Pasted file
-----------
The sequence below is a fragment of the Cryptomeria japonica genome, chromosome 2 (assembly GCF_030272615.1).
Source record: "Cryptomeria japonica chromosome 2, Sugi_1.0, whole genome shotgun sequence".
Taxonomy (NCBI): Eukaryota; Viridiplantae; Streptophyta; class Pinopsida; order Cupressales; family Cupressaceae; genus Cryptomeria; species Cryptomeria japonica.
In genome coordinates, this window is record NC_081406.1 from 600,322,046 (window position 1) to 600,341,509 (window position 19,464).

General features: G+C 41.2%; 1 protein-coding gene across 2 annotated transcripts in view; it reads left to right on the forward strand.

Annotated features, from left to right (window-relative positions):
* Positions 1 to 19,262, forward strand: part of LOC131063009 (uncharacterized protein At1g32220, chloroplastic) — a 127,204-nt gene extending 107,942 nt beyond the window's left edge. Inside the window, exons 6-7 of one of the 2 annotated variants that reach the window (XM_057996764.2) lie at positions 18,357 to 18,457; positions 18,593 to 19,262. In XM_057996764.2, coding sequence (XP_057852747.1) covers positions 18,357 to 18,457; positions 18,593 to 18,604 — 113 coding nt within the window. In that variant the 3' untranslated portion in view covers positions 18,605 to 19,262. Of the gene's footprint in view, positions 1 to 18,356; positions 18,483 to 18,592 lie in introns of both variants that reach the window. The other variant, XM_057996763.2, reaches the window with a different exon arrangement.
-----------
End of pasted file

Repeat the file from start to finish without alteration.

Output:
The sequence below is a fragment of the Cryptomeria japonica genome, chromosome 2 (assembly GCF_030272615.1).
Source record: "Cryptomeria japonica chromosome 2, Sugi_1.0, whole genome shotgun sequence".
Taxonomy (NCBI): Eukaryota; Viridiplantae; Streptophyta; class Pinopsida; order Cupressales; family Cupressaceae; genus Cryptomeria; species Cryptomeria japonica.
In genome coordinates, this window is record NC_081406.1 from 600,322,046 (window position 1) to 600,341,509 (window position 19,464).

General features: G+C 41.2%; 1 protein-coding gene across 2 annotated transcripts in view; it reads left to right on the forward strand.

Annotated features, from left to right (window-relative positions):
* Positions 1 to 19,262, forward strand: part of LOC131063009 (uncharacterized protein At1g32220, chloroplastic) — a 127,204-nt gene extending 107,942 nt beyond the window's left edge. Inside the window, exons 6-7 of one of the 2 annotated variants that reach the window (XM_057996764.2) lie at positions 18,357 to 18,457; positions 18,593 to 19,262. In XM_057996764.2, coding sequence (XP_057852747.1) covers positions 18,357 to 18,457; positions 18,593 to 18,604 — 113 coding nt within the window. In that variant the 3' untranslated portion in view covers positions 18,605 to 19,262. Of the gene's footprint in view, positions 1 to 18,356; positions 18,483 to 18,592 lie in introns of both variants that reach the window. The other variant, XM_057996763.2, reaches the window with a different exon arrangement.